biomass of omnivore/obligates planktivore species, which are often found in degraded habitats (Vanni et al. 2005).
Hurricane effects on Lake Okeechobee’s littoral fish community were likely magnified because of hydrologic modifications (i.e., Herbert Hoover levee and dike system) that held water levels within the levee during and after hurricanes. Prior to levee construction, connected
wetlands would have provided for wind and seiche effects (Havens
area expansion during storm events and attenuated Hydrologic modifications to Lake Okeechobee’s
watershed have also created trade-offs among potential estuaries, recreational users, and other water needs.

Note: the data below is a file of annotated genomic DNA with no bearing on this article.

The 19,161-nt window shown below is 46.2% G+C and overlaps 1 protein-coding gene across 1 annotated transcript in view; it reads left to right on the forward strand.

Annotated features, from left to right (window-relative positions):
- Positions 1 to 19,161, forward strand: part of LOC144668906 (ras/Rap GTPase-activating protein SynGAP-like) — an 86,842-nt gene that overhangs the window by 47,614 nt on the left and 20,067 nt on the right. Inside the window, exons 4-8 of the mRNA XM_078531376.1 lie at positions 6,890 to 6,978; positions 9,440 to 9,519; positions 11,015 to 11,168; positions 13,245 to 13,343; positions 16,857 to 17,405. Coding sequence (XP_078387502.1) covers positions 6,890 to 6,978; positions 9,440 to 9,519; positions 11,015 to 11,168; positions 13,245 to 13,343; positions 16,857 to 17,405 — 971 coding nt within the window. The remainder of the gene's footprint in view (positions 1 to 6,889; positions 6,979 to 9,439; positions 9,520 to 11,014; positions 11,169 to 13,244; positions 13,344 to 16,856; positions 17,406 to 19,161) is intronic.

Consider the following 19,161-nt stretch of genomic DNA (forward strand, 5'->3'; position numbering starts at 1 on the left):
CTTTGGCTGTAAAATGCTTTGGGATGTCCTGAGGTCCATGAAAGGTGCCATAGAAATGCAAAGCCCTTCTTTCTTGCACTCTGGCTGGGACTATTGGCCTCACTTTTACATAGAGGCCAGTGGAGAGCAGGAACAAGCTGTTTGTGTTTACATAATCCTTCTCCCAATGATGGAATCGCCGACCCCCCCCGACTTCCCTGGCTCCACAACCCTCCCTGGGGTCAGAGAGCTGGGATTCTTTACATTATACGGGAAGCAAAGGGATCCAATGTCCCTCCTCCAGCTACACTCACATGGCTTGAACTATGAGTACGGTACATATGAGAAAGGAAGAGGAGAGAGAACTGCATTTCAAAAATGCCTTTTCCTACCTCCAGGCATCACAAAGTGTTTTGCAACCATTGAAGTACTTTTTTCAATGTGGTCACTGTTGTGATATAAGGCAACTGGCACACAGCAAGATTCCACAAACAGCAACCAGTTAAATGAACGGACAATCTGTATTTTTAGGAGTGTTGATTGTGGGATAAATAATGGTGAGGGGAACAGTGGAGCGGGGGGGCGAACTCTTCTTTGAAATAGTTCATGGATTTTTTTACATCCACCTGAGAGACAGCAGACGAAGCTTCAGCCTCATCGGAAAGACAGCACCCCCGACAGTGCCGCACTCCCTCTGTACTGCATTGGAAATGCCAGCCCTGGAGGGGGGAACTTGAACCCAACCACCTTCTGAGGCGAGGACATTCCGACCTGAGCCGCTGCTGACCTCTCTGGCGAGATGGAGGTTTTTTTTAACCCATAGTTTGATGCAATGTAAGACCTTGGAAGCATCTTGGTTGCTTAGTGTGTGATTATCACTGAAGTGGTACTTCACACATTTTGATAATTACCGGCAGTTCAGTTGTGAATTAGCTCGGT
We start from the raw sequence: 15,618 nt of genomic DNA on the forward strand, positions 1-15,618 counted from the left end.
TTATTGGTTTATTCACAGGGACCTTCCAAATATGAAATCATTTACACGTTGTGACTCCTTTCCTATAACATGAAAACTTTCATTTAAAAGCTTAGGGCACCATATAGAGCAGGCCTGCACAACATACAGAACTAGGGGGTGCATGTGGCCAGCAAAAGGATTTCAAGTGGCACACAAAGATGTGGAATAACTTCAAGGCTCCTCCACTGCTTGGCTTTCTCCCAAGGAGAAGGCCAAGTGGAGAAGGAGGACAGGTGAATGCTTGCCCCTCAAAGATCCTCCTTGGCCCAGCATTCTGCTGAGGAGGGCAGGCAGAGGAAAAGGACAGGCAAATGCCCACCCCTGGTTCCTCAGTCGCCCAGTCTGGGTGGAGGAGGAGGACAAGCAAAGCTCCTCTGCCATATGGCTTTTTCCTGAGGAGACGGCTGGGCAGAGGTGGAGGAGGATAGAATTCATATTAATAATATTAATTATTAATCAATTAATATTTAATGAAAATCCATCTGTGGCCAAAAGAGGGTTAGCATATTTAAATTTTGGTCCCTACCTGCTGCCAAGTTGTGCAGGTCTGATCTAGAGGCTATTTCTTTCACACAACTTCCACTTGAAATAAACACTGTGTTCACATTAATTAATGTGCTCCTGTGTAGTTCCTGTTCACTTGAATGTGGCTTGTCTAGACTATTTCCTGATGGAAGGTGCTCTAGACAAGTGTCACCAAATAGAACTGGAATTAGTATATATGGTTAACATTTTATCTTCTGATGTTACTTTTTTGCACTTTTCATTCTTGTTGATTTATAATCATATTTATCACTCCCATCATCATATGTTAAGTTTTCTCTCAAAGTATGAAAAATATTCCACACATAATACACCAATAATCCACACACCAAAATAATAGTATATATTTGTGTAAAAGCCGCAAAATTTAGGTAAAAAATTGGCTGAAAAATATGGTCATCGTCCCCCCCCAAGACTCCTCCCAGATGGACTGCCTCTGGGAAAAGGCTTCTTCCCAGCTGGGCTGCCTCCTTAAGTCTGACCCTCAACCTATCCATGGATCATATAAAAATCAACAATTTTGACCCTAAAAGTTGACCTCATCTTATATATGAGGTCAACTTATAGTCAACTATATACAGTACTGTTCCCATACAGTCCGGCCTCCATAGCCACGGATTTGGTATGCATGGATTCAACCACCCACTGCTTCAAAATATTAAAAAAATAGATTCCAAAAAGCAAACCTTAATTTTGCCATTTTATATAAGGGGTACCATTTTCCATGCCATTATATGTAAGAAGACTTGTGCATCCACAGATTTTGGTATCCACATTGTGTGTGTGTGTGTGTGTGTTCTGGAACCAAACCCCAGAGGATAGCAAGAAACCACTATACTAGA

Benson, B.J., and J.J. Magnuson. 1992. Spatial heterogeneity of littoral fish assemblages in lakes: relation to species diversity and habitat structure. Canadian Journal of Fisheries and Aquatic Sciences. 49: 1493-1500. Havens, K. E. 2005. Lake Okeechobee: hurricanes and fisheries. LakeLine 25:25-28. Vanni, M. J., K. K. Arend, M. T. Bremigan, D. B. Bunnell, J. E. Garvey, M. J. Gonzales, W. H. Renwrick, P. A. Sorrano, and R. A. Stein. 2005. Linking landscapes and food webs: effects of omnivorous fish and watersheds on reservoir ecosystems. Bioscience 55:155- 167.
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